From David to Asa

A thousand years before Jesus was born, David was the king of Israel, and the kingdom was united and prosperous. After him Solomon, his son, reigned over the united kingdom. But when Solomon died, there was conflict and division, and the southern kingdom, made up of the tribes of Judah and Benjamin, separated from the northern kingdom made up of the other ten tribes. The southern kingdom is usually called Judah and the northern kingdom is usually called Israel. The first king of Judah was Rehoboam. When he died, his son Abijah ruled for only three years. And after Abijah, his son Asa became king in Judah.

Asa ruled for 41 years, and 35 years of that reign were almost totally peaceful. God was with him and blessed him and protected him and prospered him in wonderful ways. But something happened in Asa's life over those years, and when trouble came, he no longer trusted God.

Baasha's Siege and Asa's Recourse

Chapter 16 describes what happened in the 36th year of Asa's peaceful reign. Verse 1 says that Baasha the king of Israel (the northern kingdom) went up against Judah (i.e., against Asa). He built a fortified city named Ramah as a kind of siege and blockade against Judah, so that he could control access to Asa's land.

Now here is where Asa should have stopped and cried out to the Lord. But instead of turning to the Lord, he turned immediately to human resources. Verse 2 describes what he did: he "took silver and gold from the treasures of the house of the Lord and the king's house, and sent them to Benhadad king of Syria."

In other words Asa pays the king of Syria (with temple money!) to attack Israel from the north and get Baasha off his back. Benhadad does exactly that. Verse 4 describes Benhadad's campaign against the cities of Israel. And it works. Verse 5: "When Baasha heard of it, he stopped building Ramah [the blockade of Judah], and let his work cease." So Asa tears down Ramah, and all is well—or so it seems. Judah is secure. There is peace. Baasha is humiliated.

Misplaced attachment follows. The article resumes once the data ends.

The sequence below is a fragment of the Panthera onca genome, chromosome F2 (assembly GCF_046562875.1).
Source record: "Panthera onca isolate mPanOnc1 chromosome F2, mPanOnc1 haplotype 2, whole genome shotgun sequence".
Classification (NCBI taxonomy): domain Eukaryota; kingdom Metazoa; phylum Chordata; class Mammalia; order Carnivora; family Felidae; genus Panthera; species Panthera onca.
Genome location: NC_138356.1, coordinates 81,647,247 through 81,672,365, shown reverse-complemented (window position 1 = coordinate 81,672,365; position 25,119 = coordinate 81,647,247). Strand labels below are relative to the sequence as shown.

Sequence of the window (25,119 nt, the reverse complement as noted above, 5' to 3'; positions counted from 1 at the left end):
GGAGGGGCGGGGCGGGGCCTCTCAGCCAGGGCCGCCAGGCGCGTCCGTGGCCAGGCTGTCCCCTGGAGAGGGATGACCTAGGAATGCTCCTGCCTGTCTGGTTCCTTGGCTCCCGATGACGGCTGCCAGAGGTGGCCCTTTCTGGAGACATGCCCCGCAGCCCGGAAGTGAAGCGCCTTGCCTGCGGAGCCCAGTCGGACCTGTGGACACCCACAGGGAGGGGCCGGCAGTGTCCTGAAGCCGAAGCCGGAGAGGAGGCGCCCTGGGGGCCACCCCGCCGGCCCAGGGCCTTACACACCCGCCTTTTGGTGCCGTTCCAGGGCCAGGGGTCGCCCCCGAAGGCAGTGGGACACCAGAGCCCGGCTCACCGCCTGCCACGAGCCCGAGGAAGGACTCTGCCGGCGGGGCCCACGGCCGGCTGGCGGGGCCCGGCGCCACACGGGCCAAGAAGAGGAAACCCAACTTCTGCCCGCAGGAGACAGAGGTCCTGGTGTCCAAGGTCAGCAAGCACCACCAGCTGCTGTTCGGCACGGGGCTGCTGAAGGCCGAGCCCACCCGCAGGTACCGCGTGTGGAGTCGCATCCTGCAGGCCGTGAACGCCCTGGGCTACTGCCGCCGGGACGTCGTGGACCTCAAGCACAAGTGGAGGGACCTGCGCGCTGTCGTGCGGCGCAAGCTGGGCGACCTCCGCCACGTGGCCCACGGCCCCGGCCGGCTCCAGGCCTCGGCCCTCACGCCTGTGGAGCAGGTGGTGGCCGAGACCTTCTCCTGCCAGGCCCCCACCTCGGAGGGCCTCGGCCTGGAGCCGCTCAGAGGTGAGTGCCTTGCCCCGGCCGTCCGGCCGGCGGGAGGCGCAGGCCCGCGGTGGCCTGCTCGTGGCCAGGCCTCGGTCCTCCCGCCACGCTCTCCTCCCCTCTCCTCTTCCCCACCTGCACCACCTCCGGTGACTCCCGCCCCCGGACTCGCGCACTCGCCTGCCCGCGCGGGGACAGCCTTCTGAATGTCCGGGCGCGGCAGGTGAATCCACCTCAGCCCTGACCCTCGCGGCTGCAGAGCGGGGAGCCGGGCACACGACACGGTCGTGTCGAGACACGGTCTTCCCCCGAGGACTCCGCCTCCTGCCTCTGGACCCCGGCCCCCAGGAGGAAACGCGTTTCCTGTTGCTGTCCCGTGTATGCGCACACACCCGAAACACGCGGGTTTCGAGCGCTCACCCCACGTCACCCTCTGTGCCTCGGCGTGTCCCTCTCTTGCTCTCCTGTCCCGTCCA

The Blessing Asa Missed and the Hardship He Brought

There is a great lesson here. So many times when we rely on ourselves and our own resources, things seem to go well for a season. But things are not well when we have stopped hoping in God and started hoping in what man can do. We miss tremendous blessings and we bring unnecessary hardship on ourselves. Look at the blessing Asa missed in verse 7b: "Because you relied on the king of Syria, and did not rely on the Lord your God, the army of the king of Syria has escaped you." God would not only have protected Asa from Baasha and Israel, he would given the entire Syrian army into the hand of Asa. But Asa threw it away by trusting in money and intrigue instead of God.

And look at the hardship that will now come into his peaceful life. Verse 9b: "You have done foolishly in this; for from now on you will have wars." Now we know from other Scriptures (e.g., Romans 8:28) that if we repent after such unbelief, God will even take the chastisements of hardship and turn them for our good, and they will be fatherly discipline and not judicial condemnation. But it seems that Asa never did that. He carried his folly with him to the grave.